Where did the name of the organization come from? It was while speaking to a West Indian negro who was a passenger with me from Southampton, who was returning home to the West Indies from Basutoland with his Basuto wife, that I further learned of the horrors of native life in Africa. He related to me in conversation such horrible and pitiable tales that my heart bled within me. Retiring from the conversation^4 to my cabin, all day and the following night I pondered over the subject matter of that conversation, and at midnight, lying flat on my back, the vision and thought came to me that I should name the organization the Universal Negro Improvement Association and African Communities (Imperial) League. Such a name I thought would embrace the purpose of all black humanity. Thus to the world a name was born, a movement created, and a man became known. I really never knew there was so much color prejudice in Jamaica, my own native home, until I started the work of the Universal Negro Improvement Association. We started immediately before the war. I had just returned from a successful trip to Europe, which was an exceptional achievement for a black man. The daily papers wrote me up with big headlines and told of my movement. But nobody wanted to be a negro. "Garvey is crazy; he has lost his head," "Is that the use he is going to make of his experience and intelligence?"---such were the criticisms passed upon me. Men and women as black as I, and even more so, had believed themselves white under the West Indian order of societal. I was simply an impossible man to use openly the term "negro;" yet every one beneath his breath was calling the black man a negro.^5 I had to decide whether to please my friends and be one of the "black- whites" of Jamaica, and be reasonably prosperous, or come out openly and defend and help improve and protect the integrity of the black millions and suffer. I decided to do the latter, hence my offence against "colored-black-white" society in the colonies and America. I was openly hated and persecuted by some of these colored men of the island who did not want to be classified as negroes, but as white. They hated me worse than poison. They opposed me at every step, but I had a large number of white friends, who encouraged and helped me. Notable among them were the then Governor of the Colony, the Colonial Secretary and several other prominent men. But they were afraid of offending the "colored gentry" that were passing for white. Hence my fight had to be made alone. I spent hundreds of pounds (sterling) helping the organization to gain a footing. I also gave up all my time to the promulgation of its ideals. I became a marked man, but I was determined that the work should be done.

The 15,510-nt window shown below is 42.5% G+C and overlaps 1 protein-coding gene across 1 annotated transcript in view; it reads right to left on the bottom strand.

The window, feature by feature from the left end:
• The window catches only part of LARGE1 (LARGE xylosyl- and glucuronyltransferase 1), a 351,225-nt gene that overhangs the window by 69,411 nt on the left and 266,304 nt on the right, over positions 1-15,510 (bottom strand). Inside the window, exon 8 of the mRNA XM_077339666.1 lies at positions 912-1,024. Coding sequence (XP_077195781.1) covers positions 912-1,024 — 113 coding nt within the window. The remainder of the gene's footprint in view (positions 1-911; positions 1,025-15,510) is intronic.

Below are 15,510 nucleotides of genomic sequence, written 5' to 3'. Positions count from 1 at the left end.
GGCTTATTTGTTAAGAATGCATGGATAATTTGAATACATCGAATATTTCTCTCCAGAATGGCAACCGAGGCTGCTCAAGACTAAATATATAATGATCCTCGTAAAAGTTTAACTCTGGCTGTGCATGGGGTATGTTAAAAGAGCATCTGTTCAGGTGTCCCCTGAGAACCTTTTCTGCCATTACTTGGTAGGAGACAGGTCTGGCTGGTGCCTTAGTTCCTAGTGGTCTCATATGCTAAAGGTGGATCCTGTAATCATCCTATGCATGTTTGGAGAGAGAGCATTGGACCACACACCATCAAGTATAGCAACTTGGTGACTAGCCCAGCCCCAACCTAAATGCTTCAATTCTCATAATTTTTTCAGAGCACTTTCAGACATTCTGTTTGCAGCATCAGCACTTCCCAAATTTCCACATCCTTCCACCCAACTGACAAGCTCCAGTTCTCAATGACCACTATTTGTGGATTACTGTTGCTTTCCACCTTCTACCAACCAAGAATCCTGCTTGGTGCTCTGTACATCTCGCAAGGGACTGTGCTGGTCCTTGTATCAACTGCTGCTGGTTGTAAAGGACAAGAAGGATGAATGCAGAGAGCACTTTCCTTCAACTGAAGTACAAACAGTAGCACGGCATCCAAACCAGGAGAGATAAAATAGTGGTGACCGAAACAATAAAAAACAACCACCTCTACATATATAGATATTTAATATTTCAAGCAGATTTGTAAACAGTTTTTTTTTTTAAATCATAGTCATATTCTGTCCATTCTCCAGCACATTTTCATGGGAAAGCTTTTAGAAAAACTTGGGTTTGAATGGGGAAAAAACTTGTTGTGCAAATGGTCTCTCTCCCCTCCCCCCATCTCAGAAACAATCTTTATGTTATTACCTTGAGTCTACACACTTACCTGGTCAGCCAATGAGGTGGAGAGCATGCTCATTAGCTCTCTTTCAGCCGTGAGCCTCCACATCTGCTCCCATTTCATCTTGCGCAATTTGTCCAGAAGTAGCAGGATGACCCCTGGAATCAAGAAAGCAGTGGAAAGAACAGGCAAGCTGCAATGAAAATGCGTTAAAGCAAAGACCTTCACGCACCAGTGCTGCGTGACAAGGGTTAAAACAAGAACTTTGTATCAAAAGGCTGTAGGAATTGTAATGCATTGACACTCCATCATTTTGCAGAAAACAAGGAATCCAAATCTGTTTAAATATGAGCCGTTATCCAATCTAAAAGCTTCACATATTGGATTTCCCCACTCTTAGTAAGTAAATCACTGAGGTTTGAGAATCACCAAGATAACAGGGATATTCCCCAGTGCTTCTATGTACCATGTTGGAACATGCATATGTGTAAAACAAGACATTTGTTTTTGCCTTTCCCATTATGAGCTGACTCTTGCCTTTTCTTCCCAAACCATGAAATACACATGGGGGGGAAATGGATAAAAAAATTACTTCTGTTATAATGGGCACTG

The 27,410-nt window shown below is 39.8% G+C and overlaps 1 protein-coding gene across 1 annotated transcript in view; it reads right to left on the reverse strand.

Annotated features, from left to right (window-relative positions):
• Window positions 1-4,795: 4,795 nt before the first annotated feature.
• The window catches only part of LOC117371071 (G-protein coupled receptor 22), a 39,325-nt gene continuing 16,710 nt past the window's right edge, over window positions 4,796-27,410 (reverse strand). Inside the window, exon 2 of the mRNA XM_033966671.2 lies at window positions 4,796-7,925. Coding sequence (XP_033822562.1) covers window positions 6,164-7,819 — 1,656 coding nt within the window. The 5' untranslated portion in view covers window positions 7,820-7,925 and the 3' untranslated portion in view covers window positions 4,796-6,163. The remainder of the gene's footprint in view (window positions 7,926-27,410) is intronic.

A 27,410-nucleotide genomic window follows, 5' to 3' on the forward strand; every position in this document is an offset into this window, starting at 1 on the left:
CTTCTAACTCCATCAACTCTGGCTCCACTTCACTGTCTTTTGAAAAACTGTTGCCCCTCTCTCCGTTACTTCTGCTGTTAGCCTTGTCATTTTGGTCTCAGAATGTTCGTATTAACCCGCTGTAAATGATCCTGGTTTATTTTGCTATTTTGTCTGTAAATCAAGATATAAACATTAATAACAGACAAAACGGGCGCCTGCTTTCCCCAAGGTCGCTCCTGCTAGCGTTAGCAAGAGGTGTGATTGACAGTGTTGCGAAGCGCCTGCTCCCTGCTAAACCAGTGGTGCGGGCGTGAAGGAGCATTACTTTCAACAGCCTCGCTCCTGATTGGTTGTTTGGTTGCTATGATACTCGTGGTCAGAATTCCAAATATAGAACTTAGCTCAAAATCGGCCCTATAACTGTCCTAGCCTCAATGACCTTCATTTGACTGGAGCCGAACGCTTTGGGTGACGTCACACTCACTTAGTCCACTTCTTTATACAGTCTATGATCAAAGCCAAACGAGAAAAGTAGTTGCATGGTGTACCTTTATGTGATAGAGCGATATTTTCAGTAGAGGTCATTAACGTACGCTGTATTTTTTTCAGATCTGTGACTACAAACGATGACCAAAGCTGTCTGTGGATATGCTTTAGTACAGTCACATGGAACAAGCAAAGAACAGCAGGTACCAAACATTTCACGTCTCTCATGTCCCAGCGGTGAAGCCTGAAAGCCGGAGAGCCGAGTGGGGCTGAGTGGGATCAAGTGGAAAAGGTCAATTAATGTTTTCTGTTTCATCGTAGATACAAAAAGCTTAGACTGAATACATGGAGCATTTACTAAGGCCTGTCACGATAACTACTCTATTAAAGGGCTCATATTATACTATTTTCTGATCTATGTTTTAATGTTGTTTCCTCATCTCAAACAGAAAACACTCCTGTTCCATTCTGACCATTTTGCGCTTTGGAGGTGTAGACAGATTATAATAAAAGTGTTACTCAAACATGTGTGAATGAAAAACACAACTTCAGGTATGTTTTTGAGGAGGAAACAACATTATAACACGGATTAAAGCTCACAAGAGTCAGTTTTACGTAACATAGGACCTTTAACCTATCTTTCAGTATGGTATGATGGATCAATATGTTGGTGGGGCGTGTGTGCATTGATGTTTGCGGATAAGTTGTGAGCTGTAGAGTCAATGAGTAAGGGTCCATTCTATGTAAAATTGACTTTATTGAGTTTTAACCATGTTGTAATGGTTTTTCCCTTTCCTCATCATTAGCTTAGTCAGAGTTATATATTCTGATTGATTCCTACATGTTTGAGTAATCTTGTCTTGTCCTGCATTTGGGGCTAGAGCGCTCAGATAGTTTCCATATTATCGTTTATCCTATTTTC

The war helped a great deal in arousing the consciousness of the colored people to the reasonableness of our program, especially after the British at home had rejected a large number of West Indian colored men who wanted to be officers in the British army. When they were told that negroes could not be officers in the British army they started their own propaganda, which supplemented the program of the Universal Negro Improvement Association. With this and other contributing agencies a few of the stiff-necked colored people began to see the reasonableness of my program, but they were firm in refusing to be known as negroes. Furthermore, I was a black man and therefore had absolutely no right to lead; in the opinion of the "colored" element, leadership should have been in the hands of a yellow or a very light man. On such flimsy prejudices our race has been retarded. There is more bitterness among us negroes because of the caste of color than there is between any other peoples, not excluding the people of India. I succeeded to a great extent in establishing the association in Jamaica with the assistance of a Catholic Bishop, the Governor, Sir John Pringle, the Rev. William Graham, a Scottish clergyman, and several other white friends. I got in touch with Booker Washington and told him what I wanted to do. He invited me to America and promised to speak with me in the Southern and other States to help my work. Although he died in the Fall of 1915, I made my arrangements and arrived in the United States on March 23, 1916. Here I found a new and different problem.